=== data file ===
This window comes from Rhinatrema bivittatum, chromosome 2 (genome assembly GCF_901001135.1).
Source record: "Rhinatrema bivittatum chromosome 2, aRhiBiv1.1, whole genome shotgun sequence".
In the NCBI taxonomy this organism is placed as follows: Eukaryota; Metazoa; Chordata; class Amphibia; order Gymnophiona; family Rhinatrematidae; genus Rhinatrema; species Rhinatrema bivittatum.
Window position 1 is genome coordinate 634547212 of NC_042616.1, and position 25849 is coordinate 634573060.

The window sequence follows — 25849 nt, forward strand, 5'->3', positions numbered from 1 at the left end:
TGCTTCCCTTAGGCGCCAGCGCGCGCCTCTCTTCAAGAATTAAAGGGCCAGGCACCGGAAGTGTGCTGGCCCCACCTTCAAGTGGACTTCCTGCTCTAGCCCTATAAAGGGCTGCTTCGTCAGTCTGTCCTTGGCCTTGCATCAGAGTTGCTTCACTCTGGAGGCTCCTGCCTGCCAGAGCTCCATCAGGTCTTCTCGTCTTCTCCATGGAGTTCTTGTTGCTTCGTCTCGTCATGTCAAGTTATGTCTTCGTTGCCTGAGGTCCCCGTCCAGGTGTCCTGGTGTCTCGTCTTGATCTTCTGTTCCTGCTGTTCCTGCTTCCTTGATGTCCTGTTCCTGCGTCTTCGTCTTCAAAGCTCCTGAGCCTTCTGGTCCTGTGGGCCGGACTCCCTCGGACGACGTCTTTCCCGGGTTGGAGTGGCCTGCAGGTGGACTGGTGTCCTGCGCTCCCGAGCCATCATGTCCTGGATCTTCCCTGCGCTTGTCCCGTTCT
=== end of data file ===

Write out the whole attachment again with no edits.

This window comes from Rhinatrema bivittatum, chromosome 2 (genome assembly GCF_901001135.1).
Source record: "Rhinatrema bivittatum chromosome 2, aRhiBiv1.1, whole genome shotgun sequence".
In the NCBI taxonomy this organism is placed as follows: Eukaryota; Metazoa; Chordata; class Amphibia; order Gymnophiona; family Rhinatrematidae; genus Rhinatrema; species Rhinatrema bivittatum.
Window position 1 is genome coordinate 634547212 of NC_042616.1, and position 25849 is coordinate 634573060.

The window sequence follows — 25849 nt, forward strand, 5'->3', positions numbered from 1 at the left end:
TGCTTCCCTTAGGCGCCAGCGCGCGCCTCTCTTCAAGAATTAAAGGGCCAGGCACCGGAAGTGTGCTGGCCCCACCTTCAAGTGGACTTCCTGCTCTAGCCCTATAAAGGGCTGCTTCGTCAGTCTGTCCTTGGCCTTGCATCAGAGTTGCTTCACTCTGGAGGCTCCTGCCTGCCAGAGCTCCATCAGGTCTTCTCGTCTTCTCCATGGAGTTCTTGTTGCTTCGTCTCGTCATGTCAAGTTATGTCTTCGTTGCCTGAGGTCCCCGTCCAGGTGTCCTGGTGTCTCGTCTTGATCTTCTGTTCCTGCTGTTCCTGCTTCCTTGATGTCCTGTTCCTGCGTCTTCGTCTTCAAAGCTCCTGAGCCTTCTGGTCCTGTGGGCCGGACTCCCTCGGACGACGTCTTTCCCGGGTTGGAGTGGCCTGCAGGTGGACTGGTGTCCTGCGCTCCCGAGCCATCATGTCCTGGATCTTCCCTGCGCTTGTCCCGTTCT